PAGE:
Rising tide of opportunity falters in Fall River

Relentless economic woes sap city’s hope

An industrial building on North Main Street in Fall River sits vacant. The loss of manufacturing jobs has taken a toll there. An industrial building on North Main Street in Fall River sits vacant. The loss of manufacturing jobs has taken a toll there. (Debee Tlumacki for The Boston Globe)
By Noah Bierman and Johnny Diaz
Globe Staff / December 18, 2010

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FALL RIVER — It’s not hard to find people here who have lost hope. This former manufacturing city, once home to humming factories, has for years been pummeled by one economic blow after another.

Fall River’s unemployment rate is consistently among the state’s highest, and a series of efforts to revitalize the city have not made much of a difference. The latest punch came last week when Framingham retailer TJX Cos. said it will shutter the A.J. Wright clothing chain, putting 815 employees at a local distribution plant out of work. More than ever, business owners, officials, and other residents are wondering whether there is any way to give this long-suffering coastal city an economic recharge.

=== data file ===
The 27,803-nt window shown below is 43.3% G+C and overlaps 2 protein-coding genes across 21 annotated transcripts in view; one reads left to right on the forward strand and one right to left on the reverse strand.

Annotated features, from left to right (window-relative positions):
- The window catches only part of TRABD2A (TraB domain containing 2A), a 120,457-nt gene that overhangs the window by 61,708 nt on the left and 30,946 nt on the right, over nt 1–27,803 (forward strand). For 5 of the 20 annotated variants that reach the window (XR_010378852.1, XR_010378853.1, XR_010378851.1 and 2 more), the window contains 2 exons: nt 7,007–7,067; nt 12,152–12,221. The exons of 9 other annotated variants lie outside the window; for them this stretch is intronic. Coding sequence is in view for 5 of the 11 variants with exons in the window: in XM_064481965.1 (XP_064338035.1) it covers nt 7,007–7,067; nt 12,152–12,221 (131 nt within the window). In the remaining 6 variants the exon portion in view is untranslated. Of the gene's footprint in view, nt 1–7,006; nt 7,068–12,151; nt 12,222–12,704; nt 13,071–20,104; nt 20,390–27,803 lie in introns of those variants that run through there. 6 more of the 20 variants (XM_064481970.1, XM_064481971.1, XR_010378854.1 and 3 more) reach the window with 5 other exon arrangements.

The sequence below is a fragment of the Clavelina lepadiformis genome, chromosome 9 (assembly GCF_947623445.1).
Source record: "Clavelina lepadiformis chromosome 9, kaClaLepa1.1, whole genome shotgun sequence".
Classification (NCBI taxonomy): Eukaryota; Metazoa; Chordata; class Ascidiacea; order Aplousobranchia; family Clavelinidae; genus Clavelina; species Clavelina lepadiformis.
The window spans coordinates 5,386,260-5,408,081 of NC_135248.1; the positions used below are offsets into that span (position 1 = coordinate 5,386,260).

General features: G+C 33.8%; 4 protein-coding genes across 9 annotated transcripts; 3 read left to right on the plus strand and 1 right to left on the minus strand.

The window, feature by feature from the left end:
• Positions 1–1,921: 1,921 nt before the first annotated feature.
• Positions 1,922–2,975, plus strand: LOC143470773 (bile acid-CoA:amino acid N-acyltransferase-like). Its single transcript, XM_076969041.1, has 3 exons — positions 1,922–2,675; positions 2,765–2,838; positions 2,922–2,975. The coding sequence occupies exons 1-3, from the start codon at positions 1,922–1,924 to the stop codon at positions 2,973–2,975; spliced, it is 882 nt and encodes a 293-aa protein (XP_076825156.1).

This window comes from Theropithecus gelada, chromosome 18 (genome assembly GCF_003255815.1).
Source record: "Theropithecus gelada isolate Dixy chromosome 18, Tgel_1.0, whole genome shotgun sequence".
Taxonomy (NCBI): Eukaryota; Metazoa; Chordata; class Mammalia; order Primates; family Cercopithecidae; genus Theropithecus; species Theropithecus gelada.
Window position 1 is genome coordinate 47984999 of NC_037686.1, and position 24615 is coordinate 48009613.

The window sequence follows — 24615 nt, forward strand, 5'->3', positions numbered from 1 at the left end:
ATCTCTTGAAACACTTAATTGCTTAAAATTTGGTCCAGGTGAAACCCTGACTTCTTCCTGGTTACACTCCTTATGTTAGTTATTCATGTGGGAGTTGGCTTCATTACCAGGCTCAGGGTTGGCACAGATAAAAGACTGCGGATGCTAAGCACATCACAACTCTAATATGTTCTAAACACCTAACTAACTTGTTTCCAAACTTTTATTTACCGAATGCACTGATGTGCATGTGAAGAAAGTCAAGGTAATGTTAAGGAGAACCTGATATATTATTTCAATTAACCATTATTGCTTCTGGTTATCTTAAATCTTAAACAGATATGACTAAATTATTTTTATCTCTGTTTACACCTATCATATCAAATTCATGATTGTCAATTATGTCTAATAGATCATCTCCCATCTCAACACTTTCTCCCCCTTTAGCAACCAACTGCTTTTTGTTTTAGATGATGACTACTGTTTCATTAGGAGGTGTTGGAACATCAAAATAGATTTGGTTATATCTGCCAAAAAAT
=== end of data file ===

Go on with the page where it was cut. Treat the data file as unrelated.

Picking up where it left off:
“It’s frustrating,’’ said Mayor William A. Flanagan this week at City Hall, where the lobby showcases a statue of native son and celebrity chef Emeril Lagasse. “Every time you see an opportunity to move forward, you’re dealt a blow.’’

Fred Beaudry, owner of Nick’s Coney Island Hot Dogs, a local landmark, sees it the same way. “This town is in tough shape,’’ he said.

But Fall River, with a population of about 91,000, wasn’t always in such critical condition. In 1991, about two out of every five workers, or 19,000 people, held manufacturing jobs. Many began working at textile and clothing factories as high school students. Since then, however, many of those companies have closed, and more products that were once made in Fall River are now manufactured overseas.

Today, there are fewer than 7,000 manufacturing positions, according to the city’s economic development office.

The A.J. Wright cuts — the biggest since Quaker Fabric eliminated 900 jobs three years ago — further gutted the unskilled-labor market that city leaders have counted on since the textile industry waned.

Paul Pacheco, 34, worked seven years in shipping and receiving at A.J. Wright’s distribution center. He lives with his parents in Fall River and hopes unemployment checks will be enough for him to keep up with monthly bills. His mother, Laudralina, is also losing her job — she packs boxes on the morning shift at the plant.